Antidepressants Not Popular With Addicts on Recovery Path

Jan 23 17:55 2016 Timothy Galeas Print This Article

To prevent a relapse during the addiction recovery process, it is imperative to first understand the relation between addiction and depression. This is an important step as it has been found that addiction is accompanied by various co-occurring disorders and thus a chance of relapse during a recovery program becomes high due to depression.

Selective serotonin reuptake inhibitors,Guest Posting or SSRIs, are now the first-line treatment for acute depression. These drugs increase the level of serotonin in the brain. However, SSRIs and antidepressants have a bad reputation among addicts and, many of them refuse to take this medication, assuming it can worsen the addiction.

Saying no to antidepressants

In severe cases antidepressants can be of great help in the recovery process. But since these pills do not give the feeling of the usual 'high' like other drugs, it may take months and years for patients to get addicted. Patients fail to abuse the drugs in spite of following the usual pattern of gradually increasing the doses.

Besides, these medicines are available only through prescription. Thus, it helps in the recovery of patients without posing any other risk. However, it has been found that patients are reluctant to use antidepressants because they take time to exhibit signs of response. Since a longer time is required to understand if the pills are showing positive results, patients tend to lose hope midway the recovery process.

According to Mayo Clinic, the side effects of SSRIs are restlessness, nausea, sexual problems, and gastrointestinal upset and this makes patients reluctant to use these drugs. If consumed for a long time, patients get immune to SSRIs and this may be another factor for patients to not trust this therapy.


Understanding relation between depression and addiction

Based on the data from National Violent Death Reporting System (NVDRS) of the Centers for Disease Control and Prevention (CDC) regarding violent deaths in 16 U.S. states for 2009, it was found that 33.5 percent of suicide decedents tested positive for alcohol and 24 percent for antidepressants.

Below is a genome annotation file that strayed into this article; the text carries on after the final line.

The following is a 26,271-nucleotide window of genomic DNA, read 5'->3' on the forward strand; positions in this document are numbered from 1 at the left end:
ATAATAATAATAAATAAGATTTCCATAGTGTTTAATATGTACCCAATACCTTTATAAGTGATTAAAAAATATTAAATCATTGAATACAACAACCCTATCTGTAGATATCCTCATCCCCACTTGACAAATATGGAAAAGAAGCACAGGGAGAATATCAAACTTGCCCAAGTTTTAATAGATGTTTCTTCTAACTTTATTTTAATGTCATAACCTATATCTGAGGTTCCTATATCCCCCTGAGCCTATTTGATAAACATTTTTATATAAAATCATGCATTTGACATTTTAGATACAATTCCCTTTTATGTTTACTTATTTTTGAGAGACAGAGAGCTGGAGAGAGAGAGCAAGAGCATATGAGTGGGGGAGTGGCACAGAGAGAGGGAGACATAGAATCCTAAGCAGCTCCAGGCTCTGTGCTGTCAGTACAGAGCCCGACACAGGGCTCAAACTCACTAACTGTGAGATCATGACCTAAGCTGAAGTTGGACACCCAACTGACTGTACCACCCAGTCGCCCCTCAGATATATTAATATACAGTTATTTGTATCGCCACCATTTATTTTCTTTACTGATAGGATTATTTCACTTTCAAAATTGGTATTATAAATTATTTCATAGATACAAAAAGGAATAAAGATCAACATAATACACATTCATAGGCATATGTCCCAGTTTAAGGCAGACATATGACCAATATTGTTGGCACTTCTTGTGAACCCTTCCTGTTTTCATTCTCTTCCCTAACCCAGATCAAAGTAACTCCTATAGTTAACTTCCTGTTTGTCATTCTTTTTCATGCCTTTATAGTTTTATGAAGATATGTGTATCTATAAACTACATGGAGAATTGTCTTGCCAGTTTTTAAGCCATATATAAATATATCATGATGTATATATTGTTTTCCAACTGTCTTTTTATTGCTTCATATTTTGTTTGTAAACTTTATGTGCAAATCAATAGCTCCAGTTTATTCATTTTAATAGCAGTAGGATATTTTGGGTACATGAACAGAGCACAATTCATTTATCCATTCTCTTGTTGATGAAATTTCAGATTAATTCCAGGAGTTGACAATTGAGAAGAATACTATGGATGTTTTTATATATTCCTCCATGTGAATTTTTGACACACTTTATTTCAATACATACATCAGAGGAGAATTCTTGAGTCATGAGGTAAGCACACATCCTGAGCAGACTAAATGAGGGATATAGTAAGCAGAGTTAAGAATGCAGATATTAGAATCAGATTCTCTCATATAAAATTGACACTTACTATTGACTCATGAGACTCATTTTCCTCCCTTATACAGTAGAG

For individuals with repeated depressive episodes, a combination of therapy and antidepressants is the most effective course of treatment. Understanding the relation between depression and addiction is important as it will help the counselor decide the line of treatment to be adopted. Four key points should be kept in mind while zeroing in on the line of treatment:


  • A depressed patient may not develop addiction
  • An addict may not develop depression
  • Co-occurring disorder patients require different treatments for both the conditions
  • Both the conditions impact the recovery process


There are chances that the victim may develop SSRI discontinuation syndrome. The symptoms vary from person to person. Users may get dependent on SSRIs and face major withdrawal symptoms. It is important for counselors to make sure that information about possible discontinuation syndrome is communicated to the patient.

Other factors like choice of medication and duration of the medication can also alter the results. In case of dual diagnosis addicts, it is important to understand the priorities and treat both addiction and the mental disorder. Psychiatrist should make sure the addict is not drinking caffeine or smoking cigarettes or taking other prescription medications that may interfere with antidepressants.

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Timothy Galeas
Timothy Galeas

Timothy Galeas is associated with California Dual Diagnosis Helpline for many years. California Dual Diagnosis Helpline provides assistance in finding dual diagnosis treatment centers. For more information visit or call 855-980-1736.

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